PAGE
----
This new Jewish year of 5775 is our year of personal and community engagement in doing mitzvot, commandments. In other words, this is Congregation Emeth’s Year of Living Jewishly.
What does it mean to “live Jewishly”? The answer is found in Torah, our contract with God. Under the terms of the contract, we are told to behave in an ethical, moral way, to interact with others in a way that acknowledges that they, that every one of us, were created in the image of God.
I will guide you in your steps toward Jewish living. In my weekly message in HaMadrich, I will share a mitzvah of the week, teaching you the background of the mitzvah, where it is found in Torah, and give you examples of how you might perform the mitzvah. You can do this as a family or with a few friends, or by yourself. Please keep a journal of your experiences. Let’s share our mitzvah journey together; just leave a comment below to post your experiences online.
Here’s our first Mitzvah of the Week*:
FEED THE HUNGRY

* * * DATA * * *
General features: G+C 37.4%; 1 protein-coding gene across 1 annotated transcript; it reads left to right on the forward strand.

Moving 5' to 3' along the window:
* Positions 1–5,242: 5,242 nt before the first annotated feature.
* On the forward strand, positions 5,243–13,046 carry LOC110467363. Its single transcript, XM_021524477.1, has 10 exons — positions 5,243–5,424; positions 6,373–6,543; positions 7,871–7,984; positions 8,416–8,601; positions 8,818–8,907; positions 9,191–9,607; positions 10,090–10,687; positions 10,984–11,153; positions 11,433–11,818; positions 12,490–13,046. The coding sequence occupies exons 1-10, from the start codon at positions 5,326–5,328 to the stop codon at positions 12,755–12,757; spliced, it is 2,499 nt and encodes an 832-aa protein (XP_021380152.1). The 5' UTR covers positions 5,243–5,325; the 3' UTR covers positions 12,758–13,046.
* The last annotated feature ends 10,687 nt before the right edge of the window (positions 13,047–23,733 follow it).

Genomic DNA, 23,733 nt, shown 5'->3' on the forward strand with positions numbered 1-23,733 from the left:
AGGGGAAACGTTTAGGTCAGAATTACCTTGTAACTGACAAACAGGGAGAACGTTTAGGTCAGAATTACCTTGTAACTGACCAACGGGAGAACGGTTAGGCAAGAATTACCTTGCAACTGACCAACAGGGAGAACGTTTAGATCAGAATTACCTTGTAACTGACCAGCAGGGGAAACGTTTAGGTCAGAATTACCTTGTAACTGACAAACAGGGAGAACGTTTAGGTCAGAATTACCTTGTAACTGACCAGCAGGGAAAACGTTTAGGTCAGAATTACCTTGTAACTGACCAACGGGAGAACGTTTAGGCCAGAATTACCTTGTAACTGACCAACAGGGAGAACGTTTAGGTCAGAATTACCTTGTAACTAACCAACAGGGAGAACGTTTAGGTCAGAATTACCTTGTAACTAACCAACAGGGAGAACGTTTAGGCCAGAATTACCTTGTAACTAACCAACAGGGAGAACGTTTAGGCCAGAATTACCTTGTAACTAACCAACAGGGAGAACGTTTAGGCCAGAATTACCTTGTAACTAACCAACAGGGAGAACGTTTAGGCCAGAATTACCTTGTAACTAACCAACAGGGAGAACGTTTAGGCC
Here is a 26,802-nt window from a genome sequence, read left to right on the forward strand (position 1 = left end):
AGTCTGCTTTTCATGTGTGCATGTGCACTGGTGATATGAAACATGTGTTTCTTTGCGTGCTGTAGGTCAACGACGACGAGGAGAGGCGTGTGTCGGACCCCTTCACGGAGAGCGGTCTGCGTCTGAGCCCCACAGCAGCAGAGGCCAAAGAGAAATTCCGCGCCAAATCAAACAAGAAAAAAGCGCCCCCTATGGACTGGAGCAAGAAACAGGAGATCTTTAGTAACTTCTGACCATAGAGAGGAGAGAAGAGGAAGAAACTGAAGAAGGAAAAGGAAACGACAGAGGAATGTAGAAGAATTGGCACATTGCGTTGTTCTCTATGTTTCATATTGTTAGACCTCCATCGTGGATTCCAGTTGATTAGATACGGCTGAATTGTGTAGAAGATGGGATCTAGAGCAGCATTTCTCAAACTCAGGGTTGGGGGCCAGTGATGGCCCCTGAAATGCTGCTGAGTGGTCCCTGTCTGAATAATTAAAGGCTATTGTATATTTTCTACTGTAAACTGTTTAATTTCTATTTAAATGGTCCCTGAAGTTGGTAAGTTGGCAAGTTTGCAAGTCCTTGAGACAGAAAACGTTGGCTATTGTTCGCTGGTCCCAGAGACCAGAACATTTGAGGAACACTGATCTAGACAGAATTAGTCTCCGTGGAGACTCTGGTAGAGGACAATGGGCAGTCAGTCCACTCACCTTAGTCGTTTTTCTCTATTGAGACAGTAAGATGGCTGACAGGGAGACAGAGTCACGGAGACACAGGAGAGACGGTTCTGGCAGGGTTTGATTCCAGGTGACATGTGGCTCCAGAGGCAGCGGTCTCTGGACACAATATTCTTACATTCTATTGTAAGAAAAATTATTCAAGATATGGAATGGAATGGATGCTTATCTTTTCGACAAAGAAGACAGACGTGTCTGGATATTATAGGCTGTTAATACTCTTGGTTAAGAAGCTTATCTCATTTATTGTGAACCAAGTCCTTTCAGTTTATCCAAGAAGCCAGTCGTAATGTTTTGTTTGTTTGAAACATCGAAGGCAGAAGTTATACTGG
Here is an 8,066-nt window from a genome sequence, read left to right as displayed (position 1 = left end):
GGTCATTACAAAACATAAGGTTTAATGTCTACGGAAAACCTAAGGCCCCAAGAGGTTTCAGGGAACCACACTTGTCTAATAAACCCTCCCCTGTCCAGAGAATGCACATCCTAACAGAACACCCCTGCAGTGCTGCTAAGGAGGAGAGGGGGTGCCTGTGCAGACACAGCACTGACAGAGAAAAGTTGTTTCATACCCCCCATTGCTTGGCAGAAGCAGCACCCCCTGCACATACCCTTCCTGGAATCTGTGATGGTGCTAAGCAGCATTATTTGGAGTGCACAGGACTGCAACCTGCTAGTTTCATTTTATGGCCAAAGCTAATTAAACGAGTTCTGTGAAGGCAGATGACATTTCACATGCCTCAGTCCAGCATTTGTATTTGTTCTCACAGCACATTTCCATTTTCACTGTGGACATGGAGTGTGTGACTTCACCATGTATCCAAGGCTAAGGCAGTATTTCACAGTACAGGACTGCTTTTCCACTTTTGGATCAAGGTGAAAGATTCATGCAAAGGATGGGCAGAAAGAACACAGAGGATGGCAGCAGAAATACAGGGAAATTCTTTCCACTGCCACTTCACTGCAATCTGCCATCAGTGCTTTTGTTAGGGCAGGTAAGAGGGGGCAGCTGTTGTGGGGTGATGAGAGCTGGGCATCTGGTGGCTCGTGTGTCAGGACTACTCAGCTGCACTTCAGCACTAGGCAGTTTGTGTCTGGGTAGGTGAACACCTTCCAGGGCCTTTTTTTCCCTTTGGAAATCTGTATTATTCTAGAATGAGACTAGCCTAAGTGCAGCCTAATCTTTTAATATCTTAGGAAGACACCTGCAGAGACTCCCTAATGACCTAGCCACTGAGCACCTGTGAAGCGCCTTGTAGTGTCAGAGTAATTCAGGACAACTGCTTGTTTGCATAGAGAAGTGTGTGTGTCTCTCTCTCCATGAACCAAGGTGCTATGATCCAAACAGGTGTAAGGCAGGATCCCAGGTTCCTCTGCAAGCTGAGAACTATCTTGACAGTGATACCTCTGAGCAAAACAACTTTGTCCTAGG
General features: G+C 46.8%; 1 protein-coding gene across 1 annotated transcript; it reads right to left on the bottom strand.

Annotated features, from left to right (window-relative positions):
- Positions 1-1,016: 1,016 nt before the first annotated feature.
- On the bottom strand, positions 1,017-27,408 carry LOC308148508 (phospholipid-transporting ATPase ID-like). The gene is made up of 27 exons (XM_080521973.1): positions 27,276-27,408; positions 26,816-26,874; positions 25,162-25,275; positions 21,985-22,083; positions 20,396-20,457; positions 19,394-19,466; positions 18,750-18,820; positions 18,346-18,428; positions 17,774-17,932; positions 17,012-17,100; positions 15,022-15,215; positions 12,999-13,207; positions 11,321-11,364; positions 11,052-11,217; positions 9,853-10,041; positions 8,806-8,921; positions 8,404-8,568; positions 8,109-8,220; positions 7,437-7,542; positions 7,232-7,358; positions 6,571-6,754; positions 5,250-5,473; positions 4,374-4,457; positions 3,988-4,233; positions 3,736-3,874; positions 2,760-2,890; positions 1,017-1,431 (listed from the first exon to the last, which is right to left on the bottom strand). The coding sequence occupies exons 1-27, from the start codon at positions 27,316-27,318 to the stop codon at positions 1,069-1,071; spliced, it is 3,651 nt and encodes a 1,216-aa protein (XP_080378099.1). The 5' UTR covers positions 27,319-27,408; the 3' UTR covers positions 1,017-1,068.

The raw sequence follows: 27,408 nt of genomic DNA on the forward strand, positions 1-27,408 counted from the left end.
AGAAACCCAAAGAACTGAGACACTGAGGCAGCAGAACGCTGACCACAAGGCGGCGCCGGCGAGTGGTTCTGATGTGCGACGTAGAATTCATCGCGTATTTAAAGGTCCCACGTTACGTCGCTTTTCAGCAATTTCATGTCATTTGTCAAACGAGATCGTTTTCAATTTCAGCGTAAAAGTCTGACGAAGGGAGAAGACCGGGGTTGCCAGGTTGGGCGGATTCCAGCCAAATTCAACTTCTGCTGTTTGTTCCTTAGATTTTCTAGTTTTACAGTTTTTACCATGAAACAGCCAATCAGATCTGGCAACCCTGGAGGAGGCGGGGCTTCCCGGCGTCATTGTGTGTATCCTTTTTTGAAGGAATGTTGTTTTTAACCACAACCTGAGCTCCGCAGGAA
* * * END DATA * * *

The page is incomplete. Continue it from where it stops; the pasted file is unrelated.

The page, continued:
Organize and assist in providing shelter and nourishing meals for those in need. (Isaiah 58:7)
The Haftarah (message from Prophets) on Yom Kippur, challenged us to consider the real purpose of fasting and included these lines: “Is this the fast that I have chosen?…Surely it is to share your bread with the hungry, and to bring the homeless poor into your house…” (58:7)
This is the perfect mitzvah for the week of Sukkot, a time for celebrating the successful harvest. We sit in our temporary shelters and celebrate God’s grace, thankful that we have permanent shelters and enough food to nourish ourselves. But this holiday reminds us of our obligation to the needy who don’t have sufficient food and who don’t have a permanent roof. In America in 2013, the official poverty rate was 14.5 percent!
This year, the response to our annual High Holiday food drive was much less than usual. This mitzvah card is a reminder that it’s not too late. Fill a bag of non perishable food items and bring it to the temple any day of Sukkot, especially when you come to our Pizza in the Hut this Friday evening.
What else can you do to fulfill the mitzvah? Go back and read the mitzvah card again. I look forward to hearing your responses!
May you have a week of great joy, celebrating Sukkot!
Chag Sameach, happy Sukkot holiday!
Rabbi Debbie Israel
*The “mitzvah card” comes from the packet of Mitzvah Cards, produced by Reclaiming Judaism (www.reclaimingjudaism.org).